How Colfax Helped Me Qualify for Boston
I really do love to run. However, it does not come naturally. Even now that I run all the time, I kind of hate the beginning of every run. I mean, who wouldn’t rather just sit on the couch and eat Cheez-Its?
But then I remember how good it feels once you get going—being outdoors, working up a sweat, time to think on my own, listening to music, chatting with a running buddy, and of course that feeling of accomplishment after the run.
As I said, however, it does not come naturally to me. It takes some (a lot) of energy for me to get moving each day—some days more than others. When I started running, about 10 years ago, I could run about a block if I really put in maximum effort. I stuck with it, however, and then a block turned into a mile, and a mile turned into 5K and so on.
I never thought I could run a 10K, but then I did. I never thought I could run a marathon, but then I did. It wasn’t fast or pretty, but I did it. I would have never thought I could run a marathon. Never. But I did.
So, when I thought of trying to run the Boston Marathon, my hometown race, it just seemed out of my reach. The ﬁrst time I ran it was with a charity, and that was great, but the BQ, the Boston Qualiﬁer, that was something to strive for.
You have to be able to run a marathon in a certain amount of time to qualify to get into Boston—that’s called a “BQ,” Boston Qualiﬁer. Like a dog snifﬁng out a bone, I started to research it.
What would my qualifying time be? It’s based on age and gender (the older you are, the slower you can be), so how old did I have to be for my most recent marathon time to qualify?
80 years old…ok, back to the drawing board.
I met with a guy who was a running coach, and told him of my dream to run a Boston Qualifying time. This is a common running dream so he kind of nodded his head, like, “I’ve heard this before.”
I said I wanted to run it in the Colfax Marathon, our Denver marathon. He told me “that is not a BQ course.” He said, “its hilly.” He said a few other valid reasons it was not a BQ course. What he really meant was it was not a BQ course FOR ME.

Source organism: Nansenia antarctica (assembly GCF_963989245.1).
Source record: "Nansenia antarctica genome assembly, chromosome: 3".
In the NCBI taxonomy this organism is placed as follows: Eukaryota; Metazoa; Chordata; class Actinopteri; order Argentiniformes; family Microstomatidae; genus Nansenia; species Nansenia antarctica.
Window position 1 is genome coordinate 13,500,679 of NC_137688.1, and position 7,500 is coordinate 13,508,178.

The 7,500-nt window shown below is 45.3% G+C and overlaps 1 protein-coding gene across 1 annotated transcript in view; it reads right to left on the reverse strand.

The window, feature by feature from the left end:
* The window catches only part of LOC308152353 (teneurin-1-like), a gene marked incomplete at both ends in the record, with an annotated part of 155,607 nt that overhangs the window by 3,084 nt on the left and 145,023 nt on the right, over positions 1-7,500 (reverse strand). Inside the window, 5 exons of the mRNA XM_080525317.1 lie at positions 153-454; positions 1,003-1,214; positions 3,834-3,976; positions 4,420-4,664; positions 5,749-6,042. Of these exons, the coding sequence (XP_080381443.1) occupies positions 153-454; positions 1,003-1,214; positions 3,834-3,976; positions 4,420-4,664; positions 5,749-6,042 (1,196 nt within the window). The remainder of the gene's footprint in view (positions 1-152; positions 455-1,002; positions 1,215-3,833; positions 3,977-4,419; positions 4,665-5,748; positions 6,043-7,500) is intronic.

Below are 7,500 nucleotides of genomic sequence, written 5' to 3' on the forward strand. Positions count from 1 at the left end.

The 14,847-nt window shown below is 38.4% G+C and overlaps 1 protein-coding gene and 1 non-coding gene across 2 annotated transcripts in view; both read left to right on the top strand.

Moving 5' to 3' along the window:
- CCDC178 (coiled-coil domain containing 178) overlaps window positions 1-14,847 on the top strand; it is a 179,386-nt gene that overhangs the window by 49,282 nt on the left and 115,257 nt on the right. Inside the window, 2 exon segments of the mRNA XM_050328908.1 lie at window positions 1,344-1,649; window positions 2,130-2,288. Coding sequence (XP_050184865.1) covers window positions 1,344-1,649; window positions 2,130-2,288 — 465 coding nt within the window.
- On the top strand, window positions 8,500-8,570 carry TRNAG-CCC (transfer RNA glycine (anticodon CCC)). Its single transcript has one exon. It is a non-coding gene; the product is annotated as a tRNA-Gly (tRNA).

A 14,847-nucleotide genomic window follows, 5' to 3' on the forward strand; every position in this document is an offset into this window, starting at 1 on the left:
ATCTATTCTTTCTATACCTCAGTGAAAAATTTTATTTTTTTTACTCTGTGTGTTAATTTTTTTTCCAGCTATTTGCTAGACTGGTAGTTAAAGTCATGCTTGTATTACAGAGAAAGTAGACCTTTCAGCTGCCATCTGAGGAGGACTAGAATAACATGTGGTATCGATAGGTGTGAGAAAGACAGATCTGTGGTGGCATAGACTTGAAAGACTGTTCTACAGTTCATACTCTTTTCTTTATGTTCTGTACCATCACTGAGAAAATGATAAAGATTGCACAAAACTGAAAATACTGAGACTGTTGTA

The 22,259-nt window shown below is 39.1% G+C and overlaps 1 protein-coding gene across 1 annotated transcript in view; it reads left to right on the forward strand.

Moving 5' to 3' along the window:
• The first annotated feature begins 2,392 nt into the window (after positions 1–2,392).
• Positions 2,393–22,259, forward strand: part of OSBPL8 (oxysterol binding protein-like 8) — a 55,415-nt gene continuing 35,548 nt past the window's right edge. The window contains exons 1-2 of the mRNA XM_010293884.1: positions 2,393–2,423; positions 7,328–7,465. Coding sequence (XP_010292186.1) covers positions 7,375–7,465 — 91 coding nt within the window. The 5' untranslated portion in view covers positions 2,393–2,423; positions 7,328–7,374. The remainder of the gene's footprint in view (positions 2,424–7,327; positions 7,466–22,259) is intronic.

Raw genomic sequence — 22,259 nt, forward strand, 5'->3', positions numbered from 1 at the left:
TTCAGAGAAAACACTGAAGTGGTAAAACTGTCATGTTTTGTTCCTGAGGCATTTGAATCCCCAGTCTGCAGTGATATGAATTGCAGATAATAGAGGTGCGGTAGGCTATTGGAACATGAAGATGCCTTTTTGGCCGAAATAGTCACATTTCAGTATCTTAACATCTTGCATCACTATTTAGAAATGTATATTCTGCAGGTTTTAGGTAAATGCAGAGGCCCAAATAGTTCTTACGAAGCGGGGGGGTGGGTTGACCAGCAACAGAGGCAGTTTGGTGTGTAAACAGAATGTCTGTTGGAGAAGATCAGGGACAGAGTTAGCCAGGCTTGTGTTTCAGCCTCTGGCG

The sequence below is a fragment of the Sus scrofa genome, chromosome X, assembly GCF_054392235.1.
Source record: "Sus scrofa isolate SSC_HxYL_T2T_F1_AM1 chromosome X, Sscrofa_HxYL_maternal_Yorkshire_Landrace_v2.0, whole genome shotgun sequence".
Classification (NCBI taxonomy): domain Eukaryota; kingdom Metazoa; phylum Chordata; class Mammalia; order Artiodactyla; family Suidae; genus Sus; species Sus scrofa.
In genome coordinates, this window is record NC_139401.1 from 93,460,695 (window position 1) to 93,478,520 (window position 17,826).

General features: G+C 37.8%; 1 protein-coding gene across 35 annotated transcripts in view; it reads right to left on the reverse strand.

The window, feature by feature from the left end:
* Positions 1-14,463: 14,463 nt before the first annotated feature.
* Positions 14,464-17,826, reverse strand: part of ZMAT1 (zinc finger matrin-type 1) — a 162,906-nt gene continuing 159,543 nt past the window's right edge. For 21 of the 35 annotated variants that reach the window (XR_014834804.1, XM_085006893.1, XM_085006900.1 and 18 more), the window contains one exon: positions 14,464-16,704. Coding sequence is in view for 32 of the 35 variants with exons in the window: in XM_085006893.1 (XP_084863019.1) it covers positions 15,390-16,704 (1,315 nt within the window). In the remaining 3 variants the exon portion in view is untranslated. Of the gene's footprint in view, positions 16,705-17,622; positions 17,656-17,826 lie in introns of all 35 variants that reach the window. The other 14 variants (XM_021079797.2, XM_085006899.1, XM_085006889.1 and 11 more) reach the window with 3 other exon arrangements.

He saw my previous times and he just couldn’t see it, he just could not see me running that kind of race. So, I couldn’t see it either. But I still wanted to qualify for Boston, so I found a downhill marathon (a popular qualifying trick).
I read everything I could about qualifying and this coach’s tips did get me to a BQ on the downhill course.
I was ecstatic and Boston was terriﬁc (that is an understatement!). I ran it the year after the bombings and the energy and love in the air all around the city was palpable. But something was nagging at me.
Wasn’t a downhill course kind of a short cut? Did I really deserve that run around Boston? Sure, I did technically. Ugh, I wanted that BQ for my old hometown race to be run on the streets of my new hometown, Denver, with the hills and altitude and all. If I could gradually work up from running one block to running 26 miles, couldn’t I train up my speed too?
I talked to a different coach and instead of saying Colfax “is not a BQ course,” he looked at my times and basically said, “you need to get to work.”
Ok, so it was going to be hard, but he could SEE it, and so now I could see it too. I could literally see it my mind.
I worked hard, and kept plugging away and my coach kept gently pushing me in the right direction. If he doubted my ability to get a BQ in the Colfax Marathon (and how could he not?), he didn’t say it.
Well Colfax is kind of a hard race, and it is hilly, but it’s also beautiful and has a warm, friendly, hometown crowd cheering you on. So, with all the positivity in the world behind my run, I did it.
It turns out Colfax IS a “BQ” course, even for me!
Now I get to go back to Boston, and I learned something very important along the way. I learned that I don’t really need people to tell me what I can’t do, that is just not helpful. What I really need—what we all need—is someone to share our vision, to believe in the possibilities.
So, tell me, what do you believe is possible?
— Joyce Gottesfeld, MD, is an OB/GYN and has been practicing with Kaiser Permanente Colorado for 21 years. She’s a wife, proud mother of three girls, and an avid runner. When she is not doing the work that she loves – delivering babies, performing surgery, and helping women in the most personal area of their lives – she is making her way through the crazy chaos of a full life.